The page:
Sometimes you just need bread fast.
I like to plan. I operate best when I know what is coming. Changes or unanticipated surprises make me grumpy. Like when meal planning goes awry and we end up having soup or stew and I don’t the time or dough ready for bread.
Soup or stew without bread is only half a meal. It all makes me grumpy!
I used to have this deal with myself: if I wanted something really indulgent, like french fries, cookies or ice cream, I could have it if I made it myself. Having kids torpedoed that rule, just no time to hand cut fries any time the craving strikes, but it has stuck around for pizza.
Ten years after moving here and we still haven’t found a local or convenient place that makes a reliable pie that we like. It’s cheaper, easier and tastier (sometimes healthier) to just make pizza at home.
I make a lot of pizza at home. I’ve gotten pretty good at it. Here are the most common things people ask about or should know if you want to make pizza at home.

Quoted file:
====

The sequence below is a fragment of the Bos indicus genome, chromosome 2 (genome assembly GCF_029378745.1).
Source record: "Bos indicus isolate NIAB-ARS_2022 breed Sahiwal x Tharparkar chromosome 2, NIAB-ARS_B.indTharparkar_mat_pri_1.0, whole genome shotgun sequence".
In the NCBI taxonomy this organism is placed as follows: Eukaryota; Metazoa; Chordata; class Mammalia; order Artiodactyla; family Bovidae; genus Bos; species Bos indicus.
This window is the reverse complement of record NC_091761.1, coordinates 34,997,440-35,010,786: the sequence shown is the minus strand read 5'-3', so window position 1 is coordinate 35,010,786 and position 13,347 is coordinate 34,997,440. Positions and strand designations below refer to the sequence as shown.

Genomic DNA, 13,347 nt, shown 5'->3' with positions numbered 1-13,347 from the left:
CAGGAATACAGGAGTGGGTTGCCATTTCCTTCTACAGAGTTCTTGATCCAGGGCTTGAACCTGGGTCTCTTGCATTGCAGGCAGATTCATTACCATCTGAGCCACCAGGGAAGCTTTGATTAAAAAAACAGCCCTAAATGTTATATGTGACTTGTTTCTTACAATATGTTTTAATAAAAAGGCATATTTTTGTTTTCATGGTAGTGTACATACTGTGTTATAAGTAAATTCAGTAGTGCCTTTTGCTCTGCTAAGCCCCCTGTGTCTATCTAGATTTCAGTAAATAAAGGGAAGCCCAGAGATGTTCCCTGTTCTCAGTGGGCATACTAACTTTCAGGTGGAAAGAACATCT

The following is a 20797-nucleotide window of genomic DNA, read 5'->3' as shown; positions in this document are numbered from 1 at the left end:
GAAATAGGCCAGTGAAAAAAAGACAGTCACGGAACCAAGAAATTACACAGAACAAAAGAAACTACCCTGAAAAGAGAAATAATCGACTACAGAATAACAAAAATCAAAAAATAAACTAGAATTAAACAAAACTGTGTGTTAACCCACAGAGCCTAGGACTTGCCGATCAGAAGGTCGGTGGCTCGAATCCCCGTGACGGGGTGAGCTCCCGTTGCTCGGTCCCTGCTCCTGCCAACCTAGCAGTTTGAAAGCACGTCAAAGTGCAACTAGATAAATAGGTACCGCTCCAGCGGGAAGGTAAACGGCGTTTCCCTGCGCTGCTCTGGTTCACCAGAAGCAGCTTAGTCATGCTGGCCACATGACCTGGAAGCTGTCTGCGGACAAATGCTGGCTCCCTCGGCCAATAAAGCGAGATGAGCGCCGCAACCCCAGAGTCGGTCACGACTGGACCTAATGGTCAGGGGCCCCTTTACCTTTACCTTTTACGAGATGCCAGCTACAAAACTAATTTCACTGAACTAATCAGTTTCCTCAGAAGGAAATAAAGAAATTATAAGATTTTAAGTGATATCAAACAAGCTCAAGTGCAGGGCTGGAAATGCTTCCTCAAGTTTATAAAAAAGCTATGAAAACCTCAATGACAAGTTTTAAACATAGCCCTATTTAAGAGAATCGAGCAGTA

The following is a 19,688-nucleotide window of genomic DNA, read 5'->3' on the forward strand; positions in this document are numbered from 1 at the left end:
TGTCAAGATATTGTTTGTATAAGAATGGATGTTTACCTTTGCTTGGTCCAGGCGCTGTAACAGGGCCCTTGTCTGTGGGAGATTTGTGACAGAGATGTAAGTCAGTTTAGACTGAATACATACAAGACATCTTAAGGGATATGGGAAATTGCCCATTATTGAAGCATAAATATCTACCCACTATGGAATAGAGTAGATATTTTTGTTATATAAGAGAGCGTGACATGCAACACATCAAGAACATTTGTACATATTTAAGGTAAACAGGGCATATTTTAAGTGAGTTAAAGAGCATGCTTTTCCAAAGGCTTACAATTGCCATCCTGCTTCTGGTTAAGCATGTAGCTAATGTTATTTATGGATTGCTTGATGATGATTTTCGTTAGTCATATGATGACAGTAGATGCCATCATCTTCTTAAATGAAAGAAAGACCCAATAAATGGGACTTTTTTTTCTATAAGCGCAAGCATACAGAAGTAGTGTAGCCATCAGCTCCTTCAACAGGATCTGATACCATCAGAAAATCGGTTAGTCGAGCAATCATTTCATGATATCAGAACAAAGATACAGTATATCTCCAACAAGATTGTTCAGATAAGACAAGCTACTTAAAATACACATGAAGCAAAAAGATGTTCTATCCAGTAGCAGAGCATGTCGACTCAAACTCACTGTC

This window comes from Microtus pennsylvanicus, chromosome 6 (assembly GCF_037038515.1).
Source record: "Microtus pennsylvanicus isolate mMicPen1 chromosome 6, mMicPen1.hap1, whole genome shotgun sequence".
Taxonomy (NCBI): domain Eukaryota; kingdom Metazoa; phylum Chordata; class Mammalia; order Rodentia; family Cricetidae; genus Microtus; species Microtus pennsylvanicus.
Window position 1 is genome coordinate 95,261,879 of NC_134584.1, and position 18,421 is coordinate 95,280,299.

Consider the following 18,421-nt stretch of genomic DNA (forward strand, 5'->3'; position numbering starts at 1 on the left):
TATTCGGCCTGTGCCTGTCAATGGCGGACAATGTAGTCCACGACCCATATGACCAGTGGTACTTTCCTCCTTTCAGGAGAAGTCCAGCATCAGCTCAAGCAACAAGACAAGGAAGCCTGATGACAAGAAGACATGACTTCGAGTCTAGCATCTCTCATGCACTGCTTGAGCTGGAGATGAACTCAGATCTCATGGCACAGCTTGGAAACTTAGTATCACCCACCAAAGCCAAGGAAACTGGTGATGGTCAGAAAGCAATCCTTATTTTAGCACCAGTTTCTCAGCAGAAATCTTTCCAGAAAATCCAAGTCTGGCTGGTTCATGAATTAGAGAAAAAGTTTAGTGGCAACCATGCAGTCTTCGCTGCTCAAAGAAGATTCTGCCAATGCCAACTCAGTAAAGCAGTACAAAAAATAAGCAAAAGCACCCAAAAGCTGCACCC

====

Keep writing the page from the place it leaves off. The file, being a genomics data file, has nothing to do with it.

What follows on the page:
First, of all any recipe that not only includes beer, but includes it prominently in the title definitely has my attention.
Second, this incredibly simple bread is easy to make and tastes like Thanksgiving.
Third, do you really need another reason to make this quick bread?
Five years ago, in a fit of either homesteading fever or uncontrollable Amazon Prime clicking, I bought a Ball home canning kit. It promptly sat in its box. First in the office and then down in the basement. I did flip through the Ball preserving book, but it suddenly seemed like a lot of effort and a lot of bother.
We moved to a new house. Conveniently, the canning kit was still packed and moved right along with us. It went on a shelf in the basement in a new house. It didn’t even get to stop in the office this time around.
Nothing changed except we joined the Tangerini’s CSA and occasionally I’d see the Ball book on my cookbook shelf. I’d quickly avert my eyes. Then, one day this summer while picking up our CSA, I saw an advertisement for a Canning and Pickling class at the farm. I signed up before I could talk myself out of it.
The week after the class, I was putting up jam, salsa and vegetables like a 1900’s prairie farmer.
Mid-summer, a time of abundance, even in the scant growing season of New England. The CSA is in full swing. The home garden is producing. And my father-in-law can’t resist picking more fruit than he can possibly consume.
He’s an engineer, turned doctor, who should have been a farmer. He loves picking. Last week, when I drove down to Philly to drop off Cecilia, he sent me back with a 20 lb box of blueberries, a (slightly) smaller box of peaches, a bag of beets and some mangoes. Challenge accepted!